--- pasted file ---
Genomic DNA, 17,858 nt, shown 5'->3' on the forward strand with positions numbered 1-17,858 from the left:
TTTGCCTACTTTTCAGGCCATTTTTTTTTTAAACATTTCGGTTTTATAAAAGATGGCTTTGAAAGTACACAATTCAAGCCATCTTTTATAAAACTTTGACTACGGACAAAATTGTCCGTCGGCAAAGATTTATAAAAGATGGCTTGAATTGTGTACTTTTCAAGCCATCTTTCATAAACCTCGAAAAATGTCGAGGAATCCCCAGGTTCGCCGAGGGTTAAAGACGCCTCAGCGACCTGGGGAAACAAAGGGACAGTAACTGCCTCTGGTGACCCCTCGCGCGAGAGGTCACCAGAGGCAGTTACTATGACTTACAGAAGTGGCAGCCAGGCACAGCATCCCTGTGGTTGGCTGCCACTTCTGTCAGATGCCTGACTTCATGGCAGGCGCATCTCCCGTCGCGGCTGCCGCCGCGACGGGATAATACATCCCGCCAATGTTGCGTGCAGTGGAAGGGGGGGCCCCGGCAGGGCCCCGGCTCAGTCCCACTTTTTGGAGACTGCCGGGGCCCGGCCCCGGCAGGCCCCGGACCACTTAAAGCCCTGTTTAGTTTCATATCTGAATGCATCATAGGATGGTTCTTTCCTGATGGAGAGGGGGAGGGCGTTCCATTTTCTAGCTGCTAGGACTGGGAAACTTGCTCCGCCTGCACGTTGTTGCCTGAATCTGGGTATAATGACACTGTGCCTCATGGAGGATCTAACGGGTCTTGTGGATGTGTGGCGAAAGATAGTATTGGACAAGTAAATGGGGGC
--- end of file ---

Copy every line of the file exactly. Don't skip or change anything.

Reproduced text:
Genomic DNA, 17,858 nt, shown 5'->3' on the forward strand with positions numbered 1-17,858 from the left:
TTTGCCTACTTTTCAGGCCATTTTTTTTTTAAACATTTCGGTTTTATAAAAGATGGCTTTGAAAGTACACAATTCAAGCCATCTTTTATAAAACTTTGACTACGGACAAAATTGTCCGTCGGCAAAGATTTATAAAAGATGGCTTGAATTGTGTACTTTTCAAGCCATCTTTCATAAACCTCGAAAAATGTCGAGGAATCCCCAGGTTCGCCGAGGGTTAAAGACGCCTCAGCGACCTGGGGAAACAAAGGGACAGTAACTGCCTCTGGTGACCCCTCGCGCGAGAGGTCACCAGAGGCAGTTACTATGACTTACAGAAGTGGCAGCCAGGCACAGCATCCCTGTGGTTGGCTGCCACTTCTGTCAGATGCCTGACTTCATGGCAGGCGCATCTCCCGTCGCGGCTGCCGCCGCGACGGGATAATACATCCCGCCAATGTTGCGTGCAGTGGAAGGGGGGGCCCCGGCAGGGCCCCGGCTCAGTCCCACTTTTTGGAGACTGCCGGGGCCCGGCCCCGGCAGGCCCCGGACCACTTAAAGCCCTGTTTAGTTTCATATCTGAATGCATCATAGGATGGTTCTTTCCTGATGGAGAGGGGGAGGGCGTTCCATTTTCTAGCTGCTAGGACTGGGAAACTTGCTCCGCCTGCACGTTGTTGCCTGAATCTGGGTATAATGACACTGTGCCTCATGGAGGATCTAACGGGTCTTGTGGATGTGTGGCGAAAGATAGTATTGGACAAGTAAATGGGGGC